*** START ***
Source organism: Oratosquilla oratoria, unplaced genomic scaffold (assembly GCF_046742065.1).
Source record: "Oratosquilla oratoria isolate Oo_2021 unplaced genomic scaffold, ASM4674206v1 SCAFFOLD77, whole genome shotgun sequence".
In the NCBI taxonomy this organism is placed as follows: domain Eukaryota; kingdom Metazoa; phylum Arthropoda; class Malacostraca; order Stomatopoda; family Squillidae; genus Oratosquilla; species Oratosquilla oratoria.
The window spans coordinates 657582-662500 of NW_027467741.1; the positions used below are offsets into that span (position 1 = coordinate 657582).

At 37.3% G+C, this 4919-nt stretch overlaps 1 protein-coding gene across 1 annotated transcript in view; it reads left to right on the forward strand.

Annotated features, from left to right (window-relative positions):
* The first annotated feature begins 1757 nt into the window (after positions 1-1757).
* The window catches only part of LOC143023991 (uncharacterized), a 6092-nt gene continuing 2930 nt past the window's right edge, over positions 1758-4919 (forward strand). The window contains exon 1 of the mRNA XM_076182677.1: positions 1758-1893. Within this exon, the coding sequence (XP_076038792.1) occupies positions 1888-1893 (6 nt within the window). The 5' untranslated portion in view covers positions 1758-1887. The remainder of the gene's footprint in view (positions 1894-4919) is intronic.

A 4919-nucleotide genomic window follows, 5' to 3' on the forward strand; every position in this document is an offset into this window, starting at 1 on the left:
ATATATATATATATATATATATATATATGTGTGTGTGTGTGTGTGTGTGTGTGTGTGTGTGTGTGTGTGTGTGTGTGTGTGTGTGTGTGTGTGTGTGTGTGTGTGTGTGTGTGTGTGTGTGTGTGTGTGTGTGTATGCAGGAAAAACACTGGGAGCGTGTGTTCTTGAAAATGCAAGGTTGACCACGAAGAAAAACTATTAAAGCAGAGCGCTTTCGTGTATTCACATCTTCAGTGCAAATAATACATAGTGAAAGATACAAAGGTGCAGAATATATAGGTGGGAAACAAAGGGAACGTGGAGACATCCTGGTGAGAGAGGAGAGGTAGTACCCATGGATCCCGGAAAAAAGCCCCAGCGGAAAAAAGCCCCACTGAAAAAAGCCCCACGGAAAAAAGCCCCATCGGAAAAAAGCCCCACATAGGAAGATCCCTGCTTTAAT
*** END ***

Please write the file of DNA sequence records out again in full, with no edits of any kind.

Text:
Source organism: Oratosquilla oratoria, unplaced genomic scaffold (assembly GCF_046742065.1).
Source record: "Oratosquilla oratoria isolate Oo_2021 unplaced genomic scaffold, ASM4674206v1 SCAFFOLD77, whole genome shotgun sequence".
In the NCBI taxonomy this organism is placed as follows: domain Eukaryota; kingdom Metazoa; phylum Arthropoda; class Malacostraca; order Stomatopoda; family Squillidae; genus Oratosquilla; species Oratosquilla oratoria.
The window spans coordinates 657582-662500 of NW_027467741.1; the positions used below are offsets into that span (position 1 = coordinate 657582).

At 37.3% G+C, this 4919-nt stretch overlaps 1 protein-coding gene across 1 annotated transcript in view; it reads left to right on the forward strand.

Annotated features, from left to right (window-relative positions):
* The first annotated feature begins 1757 nt into the window (after positions 1-1757).
* The window catches only part of LOC143023991 (uncharacterized), a 6092-nt gene continuing 2930 nt past the window's right edge, over positions 1758-4919 (forward strand). The window contains exon 1 of the mRNA XM_076182677.1: positions 1758-1893. Within this exon, the coding sequence (XP_076038792.1) occupies positions 1888-1893 (6 nt within the window). The 5' untranslated portion in view covers positions 1758-1887. The remainder of the gene's footprint in view (positions 1894-4919) is intronic.

A 4919-nucleotide genomic window follows, 5' to 3' on the forward strand; every position in this document is an offset into this window, starting at 1 on the left:
ATATATATATATATATATATATATATATGTGTGTGTGTGTGTGTGTGTGTGTGTGTGTGTGTGTGTGTGTGTGTGTGTGTGTGTGTGTGTGTGTGTGTGTGTGTGTGTGTGTGTGTGTGTGTGTGTGTGTGTGTATGCAGGAAAAACACTGGGAGCGTGTGTTCTTGAAAATGCAAGGTTGACCACGAAGAAAAACTATTAAAGCAGAGCGCTTTCGTGTATTCACATCTTCAGTGCAAATAATACATAGTGAAAGATACAAAGGTGCAGAATATATAGGTGGGAAACAAAGGGAACGTGGAGACATCCTGGTGAGAGAGGAGAGGTAGTACCCATGGATCCCGGAAAAAAGCCCCAGCGGAAAAAAGCCCCACTGAAAAAAGCCCCACGGAAAAAAGCCCCATCGGAAAAAAGCCCCACATAGGAAGATCCCTGCTTTAAT